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Durham County Record Office: the official archive service for County Durham and Darlington

Transcript of the Durham County Chronicle

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(D/WP 2/61)

Stanley News,
North Durham Observer
Station-road, West Stanley.
Telephone: 29 Stanley


Topics of the Week.



We are now in the fourth week of 
the great British-French offensive, and 
although we have not secured anything
in the way of sensational successes, 
splendid work is being done. There 
are no doubt many who, owing to the 
absence of the spectacular, follow the 
proceedings with little interest, and 
thereby do a great injustice to the men 
who are fighting so strenuously out 
there in the trenches. To the Germans
our troops and our guns are accomp-
lishing the impossible. They have 
all along declared that their positions
were impregnable. They did not speak 
without good reason. Their trenches 
are made on the most elaborate plan. 
When bombarded they can retire to
dug-outs 20 and 30 feet below the ground
level, taking machine guns with them. 
when the infantry attack begins they 
are back in their places. In a great 
many other details of defensive warfare 
we find that the enemy has taken the 
most elaborate precautions against a
successful assault. And yet the 
British troops in their area, and the 
French in theirs, are capturing these
positions and driving the enemy before 
them. There is not the slightest 
doubt that at the moment the Germans
are making the most strenuous efforts 
to stop the British. During the last 
few days the Germans have brought up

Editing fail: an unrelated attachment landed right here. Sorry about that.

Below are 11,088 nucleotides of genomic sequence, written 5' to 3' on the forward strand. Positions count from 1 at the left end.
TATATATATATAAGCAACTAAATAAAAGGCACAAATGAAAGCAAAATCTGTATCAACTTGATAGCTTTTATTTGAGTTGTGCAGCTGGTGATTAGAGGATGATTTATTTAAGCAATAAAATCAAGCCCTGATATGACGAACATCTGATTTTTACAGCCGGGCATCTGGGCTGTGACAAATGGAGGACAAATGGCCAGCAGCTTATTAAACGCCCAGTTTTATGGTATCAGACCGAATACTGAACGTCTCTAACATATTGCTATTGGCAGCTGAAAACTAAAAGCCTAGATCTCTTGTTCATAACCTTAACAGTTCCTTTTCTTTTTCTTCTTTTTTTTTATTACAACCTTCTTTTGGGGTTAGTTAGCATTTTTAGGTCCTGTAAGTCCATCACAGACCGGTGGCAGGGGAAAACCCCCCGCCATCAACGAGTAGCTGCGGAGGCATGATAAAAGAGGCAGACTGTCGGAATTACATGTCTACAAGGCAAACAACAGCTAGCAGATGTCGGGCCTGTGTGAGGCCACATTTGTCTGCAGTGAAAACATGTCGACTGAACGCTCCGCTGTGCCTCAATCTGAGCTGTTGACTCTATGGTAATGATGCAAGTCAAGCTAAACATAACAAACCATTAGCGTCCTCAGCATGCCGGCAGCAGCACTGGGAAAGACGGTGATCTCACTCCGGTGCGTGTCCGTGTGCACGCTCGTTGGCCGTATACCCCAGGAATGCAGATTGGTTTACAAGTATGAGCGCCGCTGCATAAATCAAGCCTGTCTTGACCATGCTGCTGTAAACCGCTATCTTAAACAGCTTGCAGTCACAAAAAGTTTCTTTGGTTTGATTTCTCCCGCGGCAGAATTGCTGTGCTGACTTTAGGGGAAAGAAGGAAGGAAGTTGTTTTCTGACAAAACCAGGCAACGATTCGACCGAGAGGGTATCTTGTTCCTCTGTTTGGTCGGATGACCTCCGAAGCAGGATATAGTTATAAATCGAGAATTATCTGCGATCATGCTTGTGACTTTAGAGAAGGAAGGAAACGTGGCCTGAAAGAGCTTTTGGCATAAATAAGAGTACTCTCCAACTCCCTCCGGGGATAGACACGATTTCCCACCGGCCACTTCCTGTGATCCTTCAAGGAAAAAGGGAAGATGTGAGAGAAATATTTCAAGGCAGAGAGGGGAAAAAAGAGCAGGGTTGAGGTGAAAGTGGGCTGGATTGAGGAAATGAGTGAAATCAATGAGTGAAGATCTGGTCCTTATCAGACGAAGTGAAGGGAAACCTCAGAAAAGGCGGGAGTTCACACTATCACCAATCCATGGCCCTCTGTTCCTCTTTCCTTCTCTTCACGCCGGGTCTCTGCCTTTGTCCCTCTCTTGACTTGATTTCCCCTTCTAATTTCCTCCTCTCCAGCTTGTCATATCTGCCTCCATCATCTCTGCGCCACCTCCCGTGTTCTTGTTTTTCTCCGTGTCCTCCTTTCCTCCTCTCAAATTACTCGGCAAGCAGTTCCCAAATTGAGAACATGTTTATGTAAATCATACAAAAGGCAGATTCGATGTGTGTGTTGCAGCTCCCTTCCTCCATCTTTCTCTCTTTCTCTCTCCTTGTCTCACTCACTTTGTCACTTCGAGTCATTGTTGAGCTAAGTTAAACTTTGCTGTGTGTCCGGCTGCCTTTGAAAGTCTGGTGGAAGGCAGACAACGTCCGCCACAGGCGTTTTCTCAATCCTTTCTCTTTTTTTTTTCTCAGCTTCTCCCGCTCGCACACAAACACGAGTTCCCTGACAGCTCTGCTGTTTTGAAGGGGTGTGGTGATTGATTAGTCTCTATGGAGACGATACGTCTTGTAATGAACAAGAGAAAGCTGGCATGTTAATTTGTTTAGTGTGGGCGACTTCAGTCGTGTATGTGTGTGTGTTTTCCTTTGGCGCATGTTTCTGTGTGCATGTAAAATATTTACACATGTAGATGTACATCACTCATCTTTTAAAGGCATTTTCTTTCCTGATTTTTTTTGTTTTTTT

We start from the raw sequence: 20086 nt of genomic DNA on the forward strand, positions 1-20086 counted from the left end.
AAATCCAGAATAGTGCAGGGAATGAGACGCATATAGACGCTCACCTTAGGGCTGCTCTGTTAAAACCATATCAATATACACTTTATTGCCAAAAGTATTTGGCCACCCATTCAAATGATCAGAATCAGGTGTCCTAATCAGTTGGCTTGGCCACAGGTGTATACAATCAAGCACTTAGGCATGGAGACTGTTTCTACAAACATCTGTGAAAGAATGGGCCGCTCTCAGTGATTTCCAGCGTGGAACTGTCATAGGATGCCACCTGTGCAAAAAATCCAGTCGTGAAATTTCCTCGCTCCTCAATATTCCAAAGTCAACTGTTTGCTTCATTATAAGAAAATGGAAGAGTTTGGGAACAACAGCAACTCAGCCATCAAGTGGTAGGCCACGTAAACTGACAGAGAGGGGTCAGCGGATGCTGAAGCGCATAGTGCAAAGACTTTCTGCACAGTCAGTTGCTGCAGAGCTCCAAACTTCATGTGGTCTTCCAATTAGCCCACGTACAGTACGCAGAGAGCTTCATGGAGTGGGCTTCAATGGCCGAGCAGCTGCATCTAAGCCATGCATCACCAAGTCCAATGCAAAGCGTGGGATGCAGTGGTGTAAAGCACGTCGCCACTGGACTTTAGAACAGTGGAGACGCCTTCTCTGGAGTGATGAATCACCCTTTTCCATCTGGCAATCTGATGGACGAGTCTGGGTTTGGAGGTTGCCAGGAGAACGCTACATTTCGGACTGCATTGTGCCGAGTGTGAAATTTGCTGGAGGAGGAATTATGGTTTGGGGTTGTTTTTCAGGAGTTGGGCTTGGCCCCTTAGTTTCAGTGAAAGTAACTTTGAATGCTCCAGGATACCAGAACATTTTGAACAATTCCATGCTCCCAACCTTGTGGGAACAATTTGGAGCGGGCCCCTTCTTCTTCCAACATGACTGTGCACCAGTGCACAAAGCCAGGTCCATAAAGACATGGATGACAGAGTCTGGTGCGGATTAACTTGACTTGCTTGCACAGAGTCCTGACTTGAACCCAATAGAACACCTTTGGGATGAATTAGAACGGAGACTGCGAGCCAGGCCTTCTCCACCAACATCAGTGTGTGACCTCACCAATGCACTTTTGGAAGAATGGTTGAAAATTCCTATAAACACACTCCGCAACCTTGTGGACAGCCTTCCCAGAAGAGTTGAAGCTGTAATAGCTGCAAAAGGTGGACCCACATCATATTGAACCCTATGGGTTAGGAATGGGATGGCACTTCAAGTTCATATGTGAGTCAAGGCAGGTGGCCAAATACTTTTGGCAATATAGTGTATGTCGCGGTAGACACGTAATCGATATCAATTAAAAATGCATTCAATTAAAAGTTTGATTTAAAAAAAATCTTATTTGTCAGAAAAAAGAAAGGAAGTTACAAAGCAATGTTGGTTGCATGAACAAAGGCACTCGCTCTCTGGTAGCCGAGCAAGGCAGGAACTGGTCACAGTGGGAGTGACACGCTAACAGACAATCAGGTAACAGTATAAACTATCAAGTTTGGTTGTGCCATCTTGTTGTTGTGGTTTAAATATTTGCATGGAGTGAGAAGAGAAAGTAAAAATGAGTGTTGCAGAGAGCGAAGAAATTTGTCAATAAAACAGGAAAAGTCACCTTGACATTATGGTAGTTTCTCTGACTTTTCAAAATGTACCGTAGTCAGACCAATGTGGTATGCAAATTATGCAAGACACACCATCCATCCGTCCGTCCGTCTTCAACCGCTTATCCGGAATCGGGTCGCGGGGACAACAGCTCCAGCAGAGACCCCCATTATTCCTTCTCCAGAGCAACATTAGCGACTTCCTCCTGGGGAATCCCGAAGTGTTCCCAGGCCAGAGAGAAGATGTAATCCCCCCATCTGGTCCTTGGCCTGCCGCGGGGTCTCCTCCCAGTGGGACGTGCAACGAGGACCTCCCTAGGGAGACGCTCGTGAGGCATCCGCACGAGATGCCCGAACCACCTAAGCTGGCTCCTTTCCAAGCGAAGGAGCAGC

further reinforcements of men and 
guns. They are not only resisting with
desperation our steady pressure, but 
they are now delivering frequent
counter-attacks marked by obstinate 
persistence. Their artillery work 
appears to be extremely well directed, 
and the weight of their fire is growing. 
Our enemies in short, though not fight-
ing with any real hope of recovering lost
ground, are straining every nerve to 
prevent a further expansion of the 
British offensive. They are using 
masses of men in their counter-attacks, 
and are not deterred by the fact that 
time after time their advancing lines
have been broken up without reaching
our trenches. The battle fluctuates 
from day to day. Sometimes there is
a lull; sometimes the German troops 
fling themselves in vain against our
newly-won positions; sometimes our 
gallant soldiers push forward and seize
a fresh point, often at heavy cost.

But, despite it all, the British con-
tinue to make progress. They not only 
gain ground, they keep it. Such 
places as Pozieres are strongly fortified,
and can only be won yard by yard. On 
Wednesday we had the definite news 
of the capture of Pozieres, but it had 
been in our hands, practically, for 
some days. A few of the enemy with 
machine-guns scattered about in two or 
three houses was all that stood between us 
and complete occupation. A 
battle like that of the Somme has an ...